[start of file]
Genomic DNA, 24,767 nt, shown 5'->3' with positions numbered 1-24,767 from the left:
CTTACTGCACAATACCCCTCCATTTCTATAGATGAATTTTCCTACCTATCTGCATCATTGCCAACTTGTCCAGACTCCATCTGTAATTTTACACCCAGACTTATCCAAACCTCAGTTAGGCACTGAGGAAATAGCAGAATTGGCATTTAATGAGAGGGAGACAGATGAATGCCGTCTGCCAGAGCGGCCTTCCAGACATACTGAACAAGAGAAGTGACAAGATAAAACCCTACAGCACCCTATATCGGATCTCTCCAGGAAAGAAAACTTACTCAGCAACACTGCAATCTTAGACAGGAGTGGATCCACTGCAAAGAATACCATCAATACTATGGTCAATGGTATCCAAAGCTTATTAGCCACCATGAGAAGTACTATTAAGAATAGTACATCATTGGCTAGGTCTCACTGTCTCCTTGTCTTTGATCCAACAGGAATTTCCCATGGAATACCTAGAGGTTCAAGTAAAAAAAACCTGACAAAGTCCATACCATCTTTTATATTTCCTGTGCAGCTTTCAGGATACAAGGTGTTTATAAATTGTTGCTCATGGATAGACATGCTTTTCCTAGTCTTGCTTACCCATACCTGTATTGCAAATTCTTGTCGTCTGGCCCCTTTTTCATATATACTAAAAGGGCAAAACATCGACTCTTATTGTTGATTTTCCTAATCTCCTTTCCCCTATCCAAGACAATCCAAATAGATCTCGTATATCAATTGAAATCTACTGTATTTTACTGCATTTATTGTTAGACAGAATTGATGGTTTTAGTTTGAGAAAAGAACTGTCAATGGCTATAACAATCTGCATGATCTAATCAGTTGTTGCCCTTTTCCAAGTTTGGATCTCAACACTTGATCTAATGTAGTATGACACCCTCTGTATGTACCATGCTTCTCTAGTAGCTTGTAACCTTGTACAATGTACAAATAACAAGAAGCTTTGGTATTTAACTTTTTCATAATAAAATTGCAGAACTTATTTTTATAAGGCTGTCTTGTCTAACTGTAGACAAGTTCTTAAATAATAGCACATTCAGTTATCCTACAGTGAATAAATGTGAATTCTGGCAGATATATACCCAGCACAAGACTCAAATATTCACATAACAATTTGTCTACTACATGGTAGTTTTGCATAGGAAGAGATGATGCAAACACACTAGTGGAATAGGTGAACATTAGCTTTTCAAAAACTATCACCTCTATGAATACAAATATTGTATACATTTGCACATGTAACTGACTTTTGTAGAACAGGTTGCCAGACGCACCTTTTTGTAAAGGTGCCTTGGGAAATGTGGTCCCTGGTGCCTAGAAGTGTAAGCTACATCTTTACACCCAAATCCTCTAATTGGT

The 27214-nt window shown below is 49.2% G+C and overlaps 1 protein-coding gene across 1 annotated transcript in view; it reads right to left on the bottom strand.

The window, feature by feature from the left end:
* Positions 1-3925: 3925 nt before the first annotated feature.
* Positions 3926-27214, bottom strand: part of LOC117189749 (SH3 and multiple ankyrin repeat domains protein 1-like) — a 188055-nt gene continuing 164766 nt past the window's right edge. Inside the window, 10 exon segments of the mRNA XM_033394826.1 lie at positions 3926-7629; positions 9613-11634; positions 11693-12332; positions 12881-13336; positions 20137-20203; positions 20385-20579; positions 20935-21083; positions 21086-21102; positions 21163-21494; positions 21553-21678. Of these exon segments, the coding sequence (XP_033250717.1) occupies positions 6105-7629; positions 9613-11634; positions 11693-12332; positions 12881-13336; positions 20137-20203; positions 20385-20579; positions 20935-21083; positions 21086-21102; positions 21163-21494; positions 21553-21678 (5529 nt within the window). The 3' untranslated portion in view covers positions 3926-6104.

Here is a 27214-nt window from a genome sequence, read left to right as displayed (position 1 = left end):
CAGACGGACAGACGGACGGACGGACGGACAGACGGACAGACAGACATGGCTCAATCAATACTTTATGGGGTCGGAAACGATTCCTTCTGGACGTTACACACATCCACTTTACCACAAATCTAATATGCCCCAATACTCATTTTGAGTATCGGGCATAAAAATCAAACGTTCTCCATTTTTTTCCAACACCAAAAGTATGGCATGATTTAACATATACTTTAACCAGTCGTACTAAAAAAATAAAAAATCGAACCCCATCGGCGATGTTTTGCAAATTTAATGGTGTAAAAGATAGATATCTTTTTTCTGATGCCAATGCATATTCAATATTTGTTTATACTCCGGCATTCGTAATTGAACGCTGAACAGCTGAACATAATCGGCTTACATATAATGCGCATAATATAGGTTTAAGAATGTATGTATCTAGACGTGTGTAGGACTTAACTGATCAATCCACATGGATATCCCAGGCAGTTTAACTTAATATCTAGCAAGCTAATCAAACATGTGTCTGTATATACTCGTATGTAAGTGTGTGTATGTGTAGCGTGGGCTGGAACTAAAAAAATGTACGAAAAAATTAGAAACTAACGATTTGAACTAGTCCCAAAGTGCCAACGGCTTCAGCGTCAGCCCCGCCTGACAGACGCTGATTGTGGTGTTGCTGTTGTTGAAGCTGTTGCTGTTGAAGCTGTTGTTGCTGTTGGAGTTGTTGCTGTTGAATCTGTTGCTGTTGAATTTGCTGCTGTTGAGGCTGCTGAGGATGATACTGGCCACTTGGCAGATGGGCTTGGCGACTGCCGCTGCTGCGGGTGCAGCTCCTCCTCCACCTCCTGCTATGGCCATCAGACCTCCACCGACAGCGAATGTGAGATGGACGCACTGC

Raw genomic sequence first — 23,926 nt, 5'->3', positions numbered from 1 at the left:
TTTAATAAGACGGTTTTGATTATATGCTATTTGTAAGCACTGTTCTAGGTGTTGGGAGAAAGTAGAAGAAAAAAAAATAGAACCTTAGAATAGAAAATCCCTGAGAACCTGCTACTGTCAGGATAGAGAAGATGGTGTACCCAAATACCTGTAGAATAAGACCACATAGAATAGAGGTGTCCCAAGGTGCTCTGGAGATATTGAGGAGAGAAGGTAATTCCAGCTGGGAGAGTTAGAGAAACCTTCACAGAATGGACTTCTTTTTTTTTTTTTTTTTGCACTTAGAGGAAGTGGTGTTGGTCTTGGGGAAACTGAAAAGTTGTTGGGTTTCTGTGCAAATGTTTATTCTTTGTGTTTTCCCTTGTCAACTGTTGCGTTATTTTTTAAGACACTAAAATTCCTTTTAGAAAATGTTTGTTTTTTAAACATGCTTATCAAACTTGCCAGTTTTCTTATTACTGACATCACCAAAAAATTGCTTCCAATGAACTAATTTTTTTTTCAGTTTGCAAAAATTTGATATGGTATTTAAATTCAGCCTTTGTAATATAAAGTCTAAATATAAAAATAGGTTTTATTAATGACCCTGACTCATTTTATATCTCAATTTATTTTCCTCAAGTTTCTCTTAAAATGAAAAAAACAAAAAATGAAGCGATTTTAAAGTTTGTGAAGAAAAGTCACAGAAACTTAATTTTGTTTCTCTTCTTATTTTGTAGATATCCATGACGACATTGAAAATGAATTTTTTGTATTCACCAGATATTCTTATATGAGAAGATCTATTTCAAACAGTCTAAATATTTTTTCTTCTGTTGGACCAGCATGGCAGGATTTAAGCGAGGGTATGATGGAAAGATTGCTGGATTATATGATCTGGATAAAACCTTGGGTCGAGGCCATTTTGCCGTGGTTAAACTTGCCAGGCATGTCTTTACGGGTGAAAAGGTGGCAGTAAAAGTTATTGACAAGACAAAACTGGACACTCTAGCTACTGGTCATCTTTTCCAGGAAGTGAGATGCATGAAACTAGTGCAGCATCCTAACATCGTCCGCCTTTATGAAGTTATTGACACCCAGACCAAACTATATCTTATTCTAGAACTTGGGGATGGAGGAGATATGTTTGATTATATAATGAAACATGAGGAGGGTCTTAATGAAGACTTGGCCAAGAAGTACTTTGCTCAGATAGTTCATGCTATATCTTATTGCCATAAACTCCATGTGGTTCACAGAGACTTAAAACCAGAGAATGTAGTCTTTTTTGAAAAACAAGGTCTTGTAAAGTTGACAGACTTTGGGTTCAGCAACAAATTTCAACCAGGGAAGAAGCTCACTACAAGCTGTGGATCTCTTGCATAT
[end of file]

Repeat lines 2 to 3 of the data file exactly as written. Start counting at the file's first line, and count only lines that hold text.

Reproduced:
CTTACTGCACAATACCCCTCCATTTCTATAGATGAATTTTCCTACCTATCTGCATCATTGCCAACTTGTCCAGACTCCATCTGTAATTTTACACCCAGACTTATCCAAACCTCAGTTAGGCACTGAGGAAATAGCAGAATTGGCATTTAATGAGAGGGAGACAGATGAATGCCGTCTGCCAGAGCGGCCTTCCAGACATACTGAACAAGAGAAGTGACAAGATAAAACCCTACAGCACCCTATATCGGATCTCTCCAGGAAAGAAAACTTACTCAGCAACACTGCAATCTTAGACAGGAGTGGATCCACTGCAAAGAATACCATCAATACTATGGTCAATGGTATCCAAAGCTTATTAGCCACCATGAGAAGTACTATTAAGAATAGTACATCATTGGCTAGGTCTCACTGTCTCCTTGTCTTTGATCCAACAGGAATTTCCCATGGAATACCTAGAGGTTCAAGTAAAAAAAACCTGACAAAGTCCATACCATCTTTTATATTTCCTGTGCAGCTTTCAGGATACAAGGTGTTTATAAATTGTTGCTCATGGATAGACATGCTTTTCCTAGTCTTGCTTACCCATACCTGTATTGCAAATTCTTGTCGTCTGGCCCCTTTTTCATATATACTAAAAGGGCAAAACATCGACTCTTATTGTTGATTTTCCTAATCTCCTTTCCCCTATCCAAGACAATCCAAATAGATCTCGTATATCAATTGAAATCTACTGTATTTTACTGCATTTATTGTTAGACAGAATTGATGGTTTTAGTTTGAGAAAAGAACTGTCAATGGCTATAACAATCTGCATGATCTAATCAGTTGTTGCCCTTTTCCAAGTTTGGATCTCAACACTTGATCTAATGTAGTATGACACCCTCTGTATGTACCATGCTTCTCTAGTAGCTTGTAACCTTGTACAATGTACAAATAACAAGAAGCTTTGGTATTTAACTTTTTCATAATAAAATTGCAGAACTTATTTTTATAAGGCTGTCTTGTCTAACTGTAGACAAGTTCTTAAATAATAGCACATTCAGTTATCCTACAGTGAATAAATGTGAATTCTGGCAGATATATACCCAGCACAAGACTCAAATATTCACATAACAATTTGTCTACTACATGGTAGTTTTGCATAGGAAGAGATGATGCAAACACACTAGTGGAATAGGTGAACATTAGCTTTTCAAAAACTATCACCTCTATGAATACAAATATTGTATACATTTGCACATGTAACTGACTTTTGTAGAACAGGTTGCCAGACGCACCTTTTTGTAAAGGTGCCTTGGGAAATGTGGTCCCTGGTGCCTAGAAGTGTAAGCTACATCTTTACACCCAAATCCTCTAATTGGT

The 27214-nt window shown below is 49.2% G+C and overlaps 1 protein-coding gene across 1 annotated transcript in view; it reads right to left on the bottom strand.